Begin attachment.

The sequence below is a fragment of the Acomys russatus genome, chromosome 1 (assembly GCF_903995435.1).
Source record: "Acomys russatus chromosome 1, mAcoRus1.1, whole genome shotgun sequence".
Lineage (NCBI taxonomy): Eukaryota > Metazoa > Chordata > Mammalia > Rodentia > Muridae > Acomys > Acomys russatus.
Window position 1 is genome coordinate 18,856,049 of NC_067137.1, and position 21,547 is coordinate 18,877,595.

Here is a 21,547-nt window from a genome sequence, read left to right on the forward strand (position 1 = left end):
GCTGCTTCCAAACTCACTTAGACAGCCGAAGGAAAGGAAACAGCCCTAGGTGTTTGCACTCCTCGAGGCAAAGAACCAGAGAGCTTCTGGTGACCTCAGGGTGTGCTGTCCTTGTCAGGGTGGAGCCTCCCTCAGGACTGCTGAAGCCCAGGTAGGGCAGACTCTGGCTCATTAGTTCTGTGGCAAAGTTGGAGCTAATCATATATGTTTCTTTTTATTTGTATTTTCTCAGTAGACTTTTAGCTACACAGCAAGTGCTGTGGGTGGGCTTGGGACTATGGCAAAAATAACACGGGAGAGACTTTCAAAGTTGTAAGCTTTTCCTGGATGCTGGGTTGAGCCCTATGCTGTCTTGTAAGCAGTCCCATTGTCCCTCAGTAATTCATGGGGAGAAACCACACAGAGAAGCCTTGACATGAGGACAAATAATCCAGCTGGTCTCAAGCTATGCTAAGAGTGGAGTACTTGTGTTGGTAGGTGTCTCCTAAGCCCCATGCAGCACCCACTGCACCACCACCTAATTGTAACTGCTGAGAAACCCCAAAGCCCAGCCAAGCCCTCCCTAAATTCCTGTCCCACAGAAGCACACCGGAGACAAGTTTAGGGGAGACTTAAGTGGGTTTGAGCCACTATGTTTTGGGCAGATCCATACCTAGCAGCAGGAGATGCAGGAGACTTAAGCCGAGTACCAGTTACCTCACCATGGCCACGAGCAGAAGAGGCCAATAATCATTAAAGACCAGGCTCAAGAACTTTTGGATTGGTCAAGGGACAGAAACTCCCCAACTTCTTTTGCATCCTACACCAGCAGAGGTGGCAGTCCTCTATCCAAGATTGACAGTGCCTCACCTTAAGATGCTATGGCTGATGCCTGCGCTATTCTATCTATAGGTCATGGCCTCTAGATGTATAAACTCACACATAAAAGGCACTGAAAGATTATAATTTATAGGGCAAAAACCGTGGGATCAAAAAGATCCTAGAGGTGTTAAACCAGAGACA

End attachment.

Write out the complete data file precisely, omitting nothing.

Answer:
The sequence below is a fragment of the Acomys russatus genome, chromosome 1 (assembly GCF_903995435.1).
Source record: "Acomys russatus chromosome 1, mAcoRus1.1, whole genome shotgun sequence".
Lineage (NCBI taxonomy): Eukaryota > Metazoa > Chordata > Mammalia > Rodentia > Muridae > Acomys > Acomys russatus.
Window position 1 is genome coordinate 18,856,049 of NC_067137.1, and position 21,547 is coordinate 18,877,595.

Here is a 21,547-nt window from a genome sequence, read left to right on the forward strand (position 1 = left end):
GCTGCTTCCAAACTCACTTAGACAGCCGAAGGAAAGGAAACAGCCCTAGGTGTTTGCACTCCTCGAGGCAAAGAACCAGAGAGCTTCTGGTGACCTCAGGGTGTGCTGTCCTTGTCAGGGTGGAGCCTCCCTCAGGACTGCTGAAGCCCAGGTAGGGCAGACTCTGGCTCATTAGTTCTGTGGCAAAGTTGGAGCTAATCATATATGTTTCTTTTTATTTGTATTTTCTCAGTAGACTTTTAGCTACACAGCAAGTGCTGTGGGTGGGCTTGGGACTATGGCAAAAATAACACGGGAGAGACTTTCAAAGTTGTAAGCTTTTCCTGGATGCTGGGTTGAGCCCTATGCTGTCTTGTAAGCAGTCCCATTGTCCCTCAGTAATTCATGGGGAGAAACCACACAGAGAAGCCTTGACATGAGGACAAATAATCCAGCTGGTCTCAAGCTATGCTAAGAGTGGAGTACTTGTGTTGGTAGGTGTCTCCTAAGCCCCATGCAGCACCCACTGCACCACCACCTAATTGTAACTGCTGAGAAACCCCAAAGCCCAGCCAAGCCCTCCCTAAATTCCTGTCCCACAGAAGCACACCGGAGACAAGTTTAGGGGAGACTTAAGTGGGTTTGAGCCACTATGTTTTGGGCAGATCCATACCTAGCAGCAGGAGATGCAGGAGACTTAAGCCGAGTACCAGTTACCTCACCATGGCCACGAGCAGAAGAGGCCAATAATCATTAAAGACCAGGCTCAAGAACTTTTGGATTGGTCAAGGGACAGAAACTCCCCAACTTCTTTTGCATCCTACACCAGCAGAGGTGGCAGTCCTCTATCCAAGATTGACAGTGCCTCACCTTAAGATGCTATGGCTGATGCCTGCGCTATTCTATCTATAGGTCATGGCCTCTAGATGTATAAACTCACACATAAAAGGCACTGAAAGATTATAATTTATAGGGCAAAAACCGTGGGATCAAAAAGATCCTAGAGGTGTTAAACCAGAGACA